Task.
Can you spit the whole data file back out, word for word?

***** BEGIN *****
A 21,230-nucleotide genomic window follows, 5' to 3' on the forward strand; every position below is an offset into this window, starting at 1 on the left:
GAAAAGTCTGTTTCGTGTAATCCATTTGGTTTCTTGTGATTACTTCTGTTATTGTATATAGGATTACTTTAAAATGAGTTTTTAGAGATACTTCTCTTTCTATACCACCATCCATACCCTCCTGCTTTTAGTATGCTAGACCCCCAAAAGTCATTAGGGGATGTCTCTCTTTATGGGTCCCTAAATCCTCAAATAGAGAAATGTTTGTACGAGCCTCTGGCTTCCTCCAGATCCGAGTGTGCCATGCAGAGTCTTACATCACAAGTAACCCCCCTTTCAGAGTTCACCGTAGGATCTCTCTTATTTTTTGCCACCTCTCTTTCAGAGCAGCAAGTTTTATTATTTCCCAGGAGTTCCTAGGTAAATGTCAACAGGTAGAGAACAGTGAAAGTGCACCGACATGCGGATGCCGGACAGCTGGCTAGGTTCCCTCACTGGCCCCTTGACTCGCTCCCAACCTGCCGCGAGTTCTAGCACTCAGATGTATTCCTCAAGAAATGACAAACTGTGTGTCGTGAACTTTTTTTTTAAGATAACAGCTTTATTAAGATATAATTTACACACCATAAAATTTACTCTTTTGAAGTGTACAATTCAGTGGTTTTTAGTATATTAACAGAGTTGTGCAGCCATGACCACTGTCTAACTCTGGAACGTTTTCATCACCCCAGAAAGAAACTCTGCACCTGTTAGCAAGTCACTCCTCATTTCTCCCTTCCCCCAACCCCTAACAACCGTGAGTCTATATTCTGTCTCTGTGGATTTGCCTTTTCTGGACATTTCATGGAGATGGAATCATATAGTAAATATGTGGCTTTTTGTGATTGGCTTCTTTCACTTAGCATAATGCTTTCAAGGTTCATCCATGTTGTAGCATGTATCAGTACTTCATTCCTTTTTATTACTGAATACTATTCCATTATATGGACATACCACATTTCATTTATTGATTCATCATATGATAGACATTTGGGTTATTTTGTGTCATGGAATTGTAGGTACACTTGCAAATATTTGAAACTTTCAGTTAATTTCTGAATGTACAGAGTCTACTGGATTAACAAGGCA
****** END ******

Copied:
A 21,230-nucleotide genomic window follows, 5' to 3' on the forward strand; every position below is an offset into this window, starting at 1 on the left:
GAAAAGTCTGTTTCGTGTAATCCATTTGGTTTCTTGTGATTACTTCTGTTATTGTATATAGGATTACTTTAAAATGAGTTTTTAGAGATACTTCTCTTTCTATACCACCATCCATACCCTCCTGCTTTTAGTATGCTAGACCCCCAAAAGTCATTAGGGGATGTCTCTCTTTATGGGTCCCTAAATCCTCAAATAGAGAAATGTTTGTACGAGCCTCTGGCTTCCTCCAGATCCGAGTGTGCCATGCAGAGTCTTACATCACAAGTAACCCCCCTTTCAGAGTTCACCGTAGGATCTCTCTTATTTTTTGCCACCTCTCTTTCAGAGCAGCAAGTTTTATTATTTCCCAGGAGTTCCTAGGTAAATGTCAACAGGTAGAGAACAGTGAAAGTGCACCGACATGCGGATGCCGGACAGCTGGCTAGGTTCCCTCACTGGCCCCTTGACTCGCTCCCAACCTGCCGCGAGTTCTAGCACTCAGATGTATTCCTCAAGAAATGACAAACTGTGTGTCGTGAACTTTTTTTTTAAGATAACAGCTTTATTAAGATATAATTTACACACCATAAAATTTACTCTTTTGAAGTGTACAATTCAGTGGTTTTTAGTATATTAACAGAGTTGTGCAGCCATGACCACTGTCTAACTCTGGAACGTTTTCATCACCCCAGAAAGAAACTCTGCACCTGTTAGCAAGTCACTCCTCATTTCTCCCTTCCCCCAACCCCTAACAACCGTGAGTCTATATTCTGTCTCTGTGGATTTGCCTTTTCTGGACATTTCATGGAGATGGAATCATATAGTAAATATGTGGCTTTTTGTGATTGGCTTCTTTCACTTAGCATAATGCTTTCAAGGTTCATCCATGTTGTAGCATGTATCAGTACTTCATTCCTTTTTATTACTGAATACTATTCCATTATATGGACATACCACATTTCATTTATTGATTCATCATATGATAGACATTTGGGTTATTTTGTGTCATGGAATTGTAGGTACACTTGCAAATATTTGAAACTTTCAGTTAATTTCTGAATGTACAGAGTCTACTGGATTAACAAGGCA